The result revealed Israel's isolation on the world stage, after it gained the outright support of only three major countries.
The United Nations General Assembly voted to upgrade the Palestinians' status in the world body, making it a "non-member state".
The decision was backed by 138 nations, opposed by nine, while 41 members abstained.
On the ground, nothing has changed. Israeli army checkpoints remain in place across the West Bank, Jewish settlers continue their daily lives, and the Israeli Government warns that lasting peace is a more remote prospect than ever.
An Israeli official said yesterday that Prime Minister Benjamin Netanyahu's conservative government had authorised thousands of new settlement homes on occupied land where the Palestinians, with wide foreign support, envisage their future state.
But the fact that only three major countries sided with Israel at the world forum on Thursday – the United States, Canada and the Czech Republic – underscored how isolated it has become on the international stage.
A senior official said: "Even old friends like Germany refused to stand alongside us.
"There were external factors, but it is hard not to see this as a total failure for our diplomacy, which will obviously have consequences.
Government spokesman Mark Regev said Israel was disappointed by the vote, but it was not surprised. He said: "The General Assembly can resemble the theatre of the absurd, which once a year automatically approves ludicrous, anti-Israeli resolutions."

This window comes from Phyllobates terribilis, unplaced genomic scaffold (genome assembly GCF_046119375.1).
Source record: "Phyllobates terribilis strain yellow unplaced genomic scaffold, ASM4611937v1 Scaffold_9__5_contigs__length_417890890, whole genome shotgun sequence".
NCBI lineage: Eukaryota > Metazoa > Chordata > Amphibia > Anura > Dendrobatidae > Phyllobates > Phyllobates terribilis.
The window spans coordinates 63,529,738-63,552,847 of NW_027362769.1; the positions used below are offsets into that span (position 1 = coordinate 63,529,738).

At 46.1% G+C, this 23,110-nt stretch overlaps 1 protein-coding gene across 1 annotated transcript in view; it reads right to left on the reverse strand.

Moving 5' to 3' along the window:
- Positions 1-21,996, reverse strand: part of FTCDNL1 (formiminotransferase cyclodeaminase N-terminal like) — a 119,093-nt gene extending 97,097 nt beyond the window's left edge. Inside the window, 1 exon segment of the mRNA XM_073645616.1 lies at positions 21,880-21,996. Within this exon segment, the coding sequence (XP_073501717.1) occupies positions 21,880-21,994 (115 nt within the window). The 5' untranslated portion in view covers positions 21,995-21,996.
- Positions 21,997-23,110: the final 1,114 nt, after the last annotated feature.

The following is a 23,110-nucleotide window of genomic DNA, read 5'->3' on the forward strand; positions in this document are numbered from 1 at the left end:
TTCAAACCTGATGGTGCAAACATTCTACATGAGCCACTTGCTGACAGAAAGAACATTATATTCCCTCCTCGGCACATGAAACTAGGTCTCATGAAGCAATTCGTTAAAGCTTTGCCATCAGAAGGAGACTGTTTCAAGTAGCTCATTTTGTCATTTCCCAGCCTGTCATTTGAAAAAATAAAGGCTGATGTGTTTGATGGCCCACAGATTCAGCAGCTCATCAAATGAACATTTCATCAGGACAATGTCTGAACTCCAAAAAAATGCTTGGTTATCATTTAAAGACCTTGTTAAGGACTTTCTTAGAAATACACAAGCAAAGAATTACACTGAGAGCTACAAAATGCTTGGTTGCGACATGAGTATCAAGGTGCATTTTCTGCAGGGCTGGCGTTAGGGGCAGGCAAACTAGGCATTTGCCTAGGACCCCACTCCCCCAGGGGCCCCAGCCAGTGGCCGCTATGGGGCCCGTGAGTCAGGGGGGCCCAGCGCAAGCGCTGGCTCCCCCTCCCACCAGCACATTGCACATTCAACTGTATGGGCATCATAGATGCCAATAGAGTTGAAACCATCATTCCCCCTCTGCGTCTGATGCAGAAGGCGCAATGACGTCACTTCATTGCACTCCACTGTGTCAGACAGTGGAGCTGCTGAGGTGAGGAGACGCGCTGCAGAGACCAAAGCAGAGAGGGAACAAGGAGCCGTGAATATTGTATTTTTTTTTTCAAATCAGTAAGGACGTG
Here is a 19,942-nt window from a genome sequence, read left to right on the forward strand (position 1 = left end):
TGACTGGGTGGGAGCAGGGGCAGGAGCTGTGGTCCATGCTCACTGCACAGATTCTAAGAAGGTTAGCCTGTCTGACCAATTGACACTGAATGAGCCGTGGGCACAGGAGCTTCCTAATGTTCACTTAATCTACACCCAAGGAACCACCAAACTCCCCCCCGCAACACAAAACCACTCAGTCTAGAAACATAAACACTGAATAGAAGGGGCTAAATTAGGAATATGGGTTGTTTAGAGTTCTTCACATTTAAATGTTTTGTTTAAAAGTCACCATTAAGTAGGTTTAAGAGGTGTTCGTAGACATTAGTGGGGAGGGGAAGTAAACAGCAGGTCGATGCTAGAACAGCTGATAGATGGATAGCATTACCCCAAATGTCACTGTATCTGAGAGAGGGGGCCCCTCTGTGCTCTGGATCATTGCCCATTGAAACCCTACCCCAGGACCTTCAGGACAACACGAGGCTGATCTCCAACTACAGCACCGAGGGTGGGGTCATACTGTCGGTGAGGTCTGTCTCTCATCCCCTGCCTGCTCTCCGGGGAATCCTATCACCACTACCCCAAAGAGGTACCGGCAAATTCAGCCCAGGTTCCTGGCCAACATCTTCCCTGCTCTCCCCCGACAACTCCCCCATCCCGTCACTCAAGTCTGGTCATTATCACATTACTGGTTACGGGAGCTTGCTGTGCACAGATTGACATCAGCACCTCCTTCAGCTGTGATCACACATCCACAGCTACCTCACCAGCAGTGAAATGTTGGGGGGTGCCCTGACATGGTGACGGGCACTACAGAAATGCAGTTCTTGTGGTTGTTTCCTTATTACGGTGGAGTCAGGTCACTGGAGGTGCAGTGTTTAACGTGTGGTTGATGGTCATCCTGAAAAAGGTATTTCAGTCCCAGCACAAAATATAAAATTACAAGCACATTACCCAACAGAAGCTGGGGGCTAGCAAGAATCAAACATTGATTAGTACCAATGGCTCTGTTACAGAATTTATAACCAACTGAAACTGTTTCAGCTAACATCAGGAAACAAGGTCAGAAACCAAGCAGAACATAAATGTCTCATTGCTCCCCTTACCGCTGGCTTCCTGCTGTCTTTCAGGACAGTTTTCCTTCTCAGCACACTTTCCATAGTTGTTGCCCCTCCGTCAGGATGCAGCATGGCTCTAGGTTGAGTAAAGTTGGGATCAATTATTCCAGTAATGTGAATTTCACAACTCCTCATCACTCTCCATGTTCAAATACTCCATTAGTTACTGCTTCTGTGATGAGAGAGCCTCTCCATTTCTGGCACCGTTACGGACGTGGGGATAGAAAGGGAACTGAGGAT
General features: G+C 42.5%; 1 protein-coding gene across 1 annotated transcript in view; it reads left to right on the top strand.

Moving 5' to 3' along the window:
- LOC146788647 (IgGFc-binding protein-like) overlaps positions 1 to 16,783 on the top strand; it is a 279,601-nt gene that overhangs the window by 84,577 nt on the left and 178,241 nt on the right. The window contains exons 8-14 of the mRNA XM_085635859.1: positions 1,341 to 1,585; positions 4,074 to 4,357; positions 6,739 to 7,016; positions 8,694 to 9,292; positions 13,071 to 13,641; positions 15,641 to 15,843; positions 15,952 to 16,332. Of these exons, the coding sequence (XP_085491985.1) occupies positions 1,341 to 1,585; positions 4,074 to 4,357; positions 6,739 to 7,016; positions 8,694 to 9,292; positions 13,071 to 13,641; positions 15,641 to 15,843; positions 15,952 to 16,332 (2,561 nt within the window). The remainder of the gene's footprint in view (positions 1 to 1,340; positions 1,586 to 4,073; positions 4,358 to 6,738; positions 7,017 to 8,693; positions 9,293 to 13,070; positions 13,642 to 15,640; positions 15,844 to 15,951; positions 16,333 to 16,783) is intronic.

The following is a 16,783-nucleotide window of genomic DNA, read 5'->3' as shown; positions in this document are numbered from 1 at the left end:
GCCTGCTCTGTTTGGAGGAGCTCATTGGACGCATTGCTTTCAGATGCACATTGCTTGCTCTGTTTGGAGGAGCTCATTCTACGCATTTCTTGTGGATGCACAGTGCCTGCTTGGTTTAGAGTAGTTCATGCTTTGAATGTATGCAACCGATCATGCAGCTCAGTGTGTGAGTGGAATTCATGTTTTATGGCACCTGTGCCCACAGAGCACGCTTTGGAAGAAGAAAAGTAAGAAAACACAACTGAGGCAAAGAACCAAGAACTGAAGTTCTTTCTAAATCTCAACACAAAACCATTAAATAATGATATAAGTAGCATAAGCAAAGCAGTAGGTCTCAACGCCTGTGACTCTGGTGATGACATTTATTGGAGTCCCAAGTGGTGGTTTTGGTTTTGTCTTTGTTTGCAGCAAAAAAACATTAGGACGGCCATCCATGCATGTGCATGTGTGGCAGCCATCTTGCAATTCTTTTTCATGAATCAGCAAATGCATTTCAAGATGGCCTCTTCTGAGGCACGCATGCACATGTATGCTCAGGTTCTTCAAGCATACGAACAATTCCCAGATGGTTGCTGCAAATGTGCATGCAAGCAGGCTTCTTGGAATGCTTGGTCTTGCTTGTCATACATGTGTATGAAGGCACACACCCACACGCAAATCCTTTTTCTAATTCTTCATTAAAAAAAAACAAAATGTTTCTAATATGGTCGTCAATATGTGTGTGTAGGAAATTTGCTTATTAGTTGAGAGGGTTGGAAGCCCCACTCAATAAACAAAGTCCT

Nonetheless, analysts said the vote exposed the gulf that has opened between Europe and Mr Netanyahu over his handling of the Western-backed administration of Palestinian President Mahmoud Abbas, and the depth of EU opposition to Jewish settlement expansion.
Direct peace talks collapsed in 2010 in a dispute over settlement-building in the occupied West Bank and East Jerusalem – land the Palestinians say belongs to them, along with Gaza.
EU diplomats warn of an approaching tipping point after which it will be impossible to carve out a viable independent state.
Gidi Grinstein, head of the Reut Institute think-tank, said: "The government has failed to appreciate the gravity of the challenge to Israel's fundamental legitimacy in Europe."
Israeli leaders said the support of Washington was paramount and warned that the Palestinians would suffer for their unilateral actions.
However, ministers have toned down their earlier threats of retaliation, warning only of severe repercussions if Mr Abbas uses his newfound position to join the International Criminal Court (ICC) in the Hague and pursue Israel for alleged war crimes.
The Palestinians say they are in no rush to go to the ICC, but the threat is there, putting pressure on Israel to come up with creative solutions to overcome the peace-talks impasse.
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